NOT all of the ‘Cuckoo’ funds currently snapping up Ireland’s apartment blocks in fell swoops for fat profits are vultures, predators, or pension and international funds seeking top rents.
In this Christmas month, a benign Irish ‘cuckoo’ fund has taken a largely vacated, high-quality, 63-unit Cork apartment development, Park Avenue, in suburban Douglas, under its wing, destined for social-housing use.
An as-yet unconfirmed housing association, or Approved Housing Body (AHB), is closing a deal worth c€17m on all four blocks, totalling 62 apartments, plus some commercial space, with the last handful of tenants serving out a notice period.
The mid-2000s-developed investment went for sale in May, for €17.5m, via agents, CBRE, in their Dublin and Cork offices.
On launch, they said they anticipated both national and international investor interest and they noted that the scheme had a potential rental income of €1.2mpa.
At the time, 53 of the 62 apartments had been vacated, in advance of Park Avenue being put up for sale, and the remaining tenants have been serving out their notice, with the eventual buyers offered full vacancy at Park Avenue after that.
This week, the agents, CBRE, declined to comment on the sale, which is understood to be very advanced, or to identify the purchaser, or even the sector in which they operated.
When concluded, it will be the second significant private rental sector (PRS) purchase of an apartment development of scale in Cork city by the voluntary housing/AHB sector this year. It’s also one of the very last completed and available PRS developments in the greater Cork region to be sold-on (see below).
Its purchase will follow on the c €20m sale of Leeside Apartments, a scheme of 78 apartments on Bachelor’s Quay, in the city centre, which initially hadbeen bought by a private investment fund, Lugus Capital, in 2017.
After that purchase, Dublin-based Lugus Capital had intended to evict tenants and issued notice in controversial circumstances, to allow necessary upgrades to the apartments, which had been built by the Corbett family, before Clúid and Cork City Council stepped in.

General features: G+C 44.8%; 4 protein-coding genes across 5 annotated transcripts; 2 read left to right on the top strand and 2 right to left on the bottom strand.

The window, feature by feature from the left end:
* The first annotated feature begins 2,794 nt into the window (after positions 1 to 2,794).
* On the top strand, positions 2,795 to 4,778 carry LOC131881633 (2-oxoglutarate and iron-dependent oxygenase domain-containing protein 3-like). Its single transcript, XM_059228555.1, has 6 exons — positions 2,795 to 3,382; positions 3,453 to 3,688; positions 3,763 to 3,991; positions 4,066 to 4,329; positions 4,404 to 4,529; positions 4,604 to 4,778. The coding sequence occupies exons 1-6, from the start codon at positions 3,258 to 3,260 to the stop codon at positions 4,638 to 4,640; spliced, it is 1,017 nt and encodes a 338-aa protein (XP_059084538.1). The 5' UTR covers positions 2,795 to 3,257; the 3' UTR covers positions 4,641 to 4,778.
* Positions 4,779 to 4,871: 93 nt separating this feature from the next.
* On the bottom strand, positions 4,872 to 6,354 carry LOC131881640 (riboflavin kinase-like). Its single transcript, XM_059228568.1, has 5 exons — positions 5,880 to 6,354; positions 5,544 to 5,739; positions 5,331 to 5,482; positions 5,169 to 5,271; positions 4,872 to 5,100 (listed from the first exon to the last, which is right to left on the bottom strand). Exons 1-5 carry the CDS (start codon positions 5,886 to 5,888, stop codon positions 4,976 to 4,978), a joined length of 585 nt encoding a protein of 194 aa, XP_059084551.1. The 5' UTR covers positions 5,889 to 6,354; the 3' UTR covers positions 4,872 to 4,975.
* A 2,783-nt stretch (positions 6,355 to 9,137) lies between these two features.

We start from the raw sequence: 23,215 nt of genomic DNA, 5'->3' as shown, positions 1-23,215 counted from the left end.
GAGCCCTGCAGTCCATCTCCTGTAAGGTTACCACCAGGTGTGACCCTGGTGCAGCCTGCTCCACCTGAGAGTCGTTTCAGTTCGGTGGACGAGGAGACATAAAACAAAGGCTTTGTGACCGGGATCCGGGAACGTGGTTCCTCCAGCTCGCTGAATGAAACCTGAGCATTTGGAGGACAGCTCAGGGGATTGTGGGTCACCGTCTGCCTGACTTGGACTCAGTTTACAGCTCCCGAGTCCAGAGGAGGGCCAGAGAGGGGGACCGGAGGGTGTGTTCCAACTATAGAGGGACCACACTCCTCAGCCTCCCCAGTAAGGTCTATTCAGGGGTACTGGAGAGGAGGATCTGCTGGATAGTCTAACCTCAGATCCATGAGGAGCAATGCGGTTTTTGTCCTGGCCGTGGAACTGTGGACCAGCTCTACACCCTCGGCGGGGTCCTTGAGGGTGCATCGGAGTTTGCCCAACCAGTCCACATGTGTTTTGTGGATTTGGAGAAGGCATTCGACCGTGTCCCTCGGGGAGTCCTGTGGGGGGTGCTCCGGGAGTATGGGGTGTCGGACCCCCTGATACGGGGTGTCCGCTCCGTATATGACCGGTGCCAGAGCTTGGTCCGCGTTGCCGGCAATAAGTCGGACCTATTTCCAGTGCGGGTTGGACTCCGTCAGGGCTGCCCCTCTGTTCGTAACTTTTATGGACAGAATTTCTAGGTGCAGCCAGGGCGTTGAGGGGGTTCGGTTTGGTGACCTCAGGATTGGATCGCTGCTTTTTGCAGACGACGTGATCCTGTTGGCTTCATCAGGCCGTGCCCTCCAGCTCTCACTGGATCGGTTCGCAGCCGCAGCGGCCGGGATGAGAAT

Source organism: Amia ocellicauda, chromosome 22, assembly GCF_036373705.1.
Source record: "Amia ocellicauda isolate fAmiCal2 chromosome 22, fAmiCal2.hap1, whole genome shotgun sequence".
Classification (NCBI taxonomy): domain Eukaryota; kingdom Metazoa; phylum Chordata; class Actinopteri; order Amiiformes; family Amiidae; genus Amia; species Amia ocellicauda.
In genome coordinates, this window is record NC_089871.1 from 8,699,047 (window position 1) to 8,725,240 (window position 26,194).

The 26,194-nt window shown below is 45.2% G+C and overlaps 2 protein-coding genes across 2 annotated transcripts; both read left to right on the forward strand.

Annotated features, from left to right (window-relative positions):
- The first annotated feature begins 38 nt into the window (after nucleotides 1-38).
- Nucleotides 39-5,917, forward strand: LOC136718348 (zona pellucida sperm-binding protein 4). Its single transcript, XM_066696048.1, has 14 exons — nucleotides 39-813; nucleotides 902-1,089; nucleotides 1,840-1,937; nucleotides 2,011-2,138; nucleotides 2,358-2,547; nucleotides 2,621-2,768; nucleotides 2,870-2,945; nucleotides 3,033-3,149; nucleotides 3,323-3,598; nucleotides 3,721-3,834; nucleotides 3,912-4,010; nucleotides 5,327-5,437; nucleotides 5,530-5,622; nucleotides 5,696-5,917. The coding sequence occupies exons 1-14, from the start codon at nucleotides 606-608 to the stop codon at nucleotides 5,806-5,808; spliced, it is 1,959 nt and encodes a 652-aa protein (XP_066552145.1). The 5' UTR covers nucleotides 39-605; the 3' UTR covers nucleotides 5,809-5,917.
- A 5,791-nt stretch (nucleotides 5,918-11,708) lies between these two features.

At that time, and in relation to their €20m deal on Leeside Apartments, Clúid said, “we value everything that we buy, so we have to be able to stand over what we pay for it, and if the valuations come back well below what we’re paying for it, then we can’t proceed.”
While the intending purchaser of Park Avenue, on the South Douglas Road, is as yet-unidentified, reliable market sources indicate it is an AHB (and, not necessarily Clúid), and is not a private fund.
When offered back in May, indicative rents that Park Avenue units might have attracted from private landlords were quoted at c €1,300 a month for a one-bed, €1,700 a month for a two-bed, and €2,000 a month for a three-bed.
Typically, when Approved Housing Bodies (AHBs) rent to tenants, under a ‘payment and availability’ agreement, payments are made via the local authority on long leases (10 to 30 years) at levels ranging from 80% to 95% of market rents, with the higher, 95% level typically in the case of apartments, Junior Housing Minister, Damien English, TD, told the Dáil earlier this year.
At the time, he said the national average rent to AHBs was €878 per month, and by the end of last year, over 6,000 units had been acquired in this manner for social housing.
Meanwhile, the impending c €17m sale of Park Avenue’s 62 units looks set to push the eventual tally of PRS sales in Cork to well over €200m, with c €40m of that paid by the voluntary/AHB sector.
The top PRS sale in Cork is the Elysian, with 217 units sold for €87m (including its commercial element, acquired by US fund Kennedy Wilson).
Other private/investor/fund buys were the c €67m paid by pan-European group, LRC Europe, who bought the 140-unit City Square in Blackpool for €32m, as well as sizeable sections of the Quadrants and Crescent apartment developments in Ballincollig, for €35m; LRC got 167 units out of a total of 270 developed there.
Also sold on to private investors/funds were multi-unit developments in Blackrock (Eden), Boreenmanna Road, Carr’s Hill, and at Harty’s Quay in Rochestown.
Market observers point out that Cork’s future PRS purchases will have to be in the new-build sector, as virtually all of the completed and available residential block stock has now been accounted for.
Several major ‘build to rent’ projects are through, or coming through, the planning process, at locations like Horgan’s Quay, Albert Quay/Sextant/Carey Tools site, Jacob’s Island (currently being marketed with a 25-storey tower proopsed as part of a 400-unit project) and at the South Link road, with 118 units approved just this week by An Bord Pleanala, in a 17-storey tower on a 0.8-acre site.